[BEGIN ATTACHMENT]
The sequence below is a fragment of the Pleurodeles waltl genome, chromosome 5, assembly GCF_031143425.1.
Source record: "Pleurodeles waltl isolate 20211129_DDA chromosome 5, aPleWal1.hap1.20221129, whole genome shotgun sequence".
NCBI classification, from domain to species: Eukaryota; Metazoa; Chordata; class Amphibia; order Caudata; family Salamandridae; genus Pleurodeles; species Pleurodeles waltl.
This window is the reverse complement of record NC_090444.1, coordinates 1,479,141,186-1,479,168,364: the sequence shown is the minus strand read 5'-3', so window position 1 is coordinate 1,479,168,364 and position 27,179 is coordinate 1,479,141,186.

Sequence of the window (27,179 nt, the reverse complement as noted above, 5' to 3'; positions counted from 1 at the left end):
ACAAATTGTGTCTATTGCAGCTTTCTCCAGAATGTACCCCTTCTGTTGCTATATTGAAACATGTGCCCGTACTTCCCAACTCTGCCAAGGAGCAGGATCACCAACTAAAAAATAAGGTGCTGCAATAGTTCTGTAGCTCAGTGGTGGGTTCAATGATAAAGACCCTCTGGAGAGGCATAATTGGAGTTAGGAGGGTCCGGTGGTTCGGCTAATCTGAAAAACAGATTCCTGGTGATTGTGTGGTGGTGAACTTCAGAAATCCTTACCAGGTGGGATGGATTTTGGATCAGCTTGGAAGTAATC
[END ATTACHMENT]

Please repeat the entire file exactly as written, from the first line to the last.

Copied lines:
The sequence below is a fragment of the Pleurodeles waltl genome, chromosome 5, assembly GCF_031143425.1.
Source record: "Pleurodeles waltl isolate 20211129_DDA chromosome 5, aPleWal1.hap1.20221129, whole genome shotgun sequence".
NCBI classification, from domain to species: Eukaryota; Metazoa; Chordata; class Amphibia; order Caudata; family Salamandridae; genus Pleurodeles; species Pleurodeles waltl.
This window is the reverse complement of record NC_090444.1, coordinates 1,479,141,186-1,479,168,364: the sequence shown is the minus strand read 5'-3', so window position 1 is coordinate 1,479,168,364 and position 27,179 is coordinate 1,479,141,186.

Sequence of the window (27,179 nt, the reverse complement as noted above, 5' to 3'; positions counted from 1 at the left end):
ACAAATTGTGTCTATTGCAGCTTTCTCCAGAATGTACCCCTTCTGTTGCTATATTGAAACATGTGCCCGTACTTCCCAACTCTGCCAAGGAGCAGGATCACCAACTAAAAAATAAGGTGCTGCAATAGTTCTGTAGCTCAGTGGTGGGTTCAATGATAAAGACCCTCTGGAGAGGCATAATTGGAGTTAGGAGGGTCCGGTGGTTCGGCTAATCTGAAAAACAGATTCCTGGTGATTGTGTGGTGGTGAACTTCAGAAATCCTTACCAGGTGGGATGGATTTTGGATCAGCTTGGAAGTAATC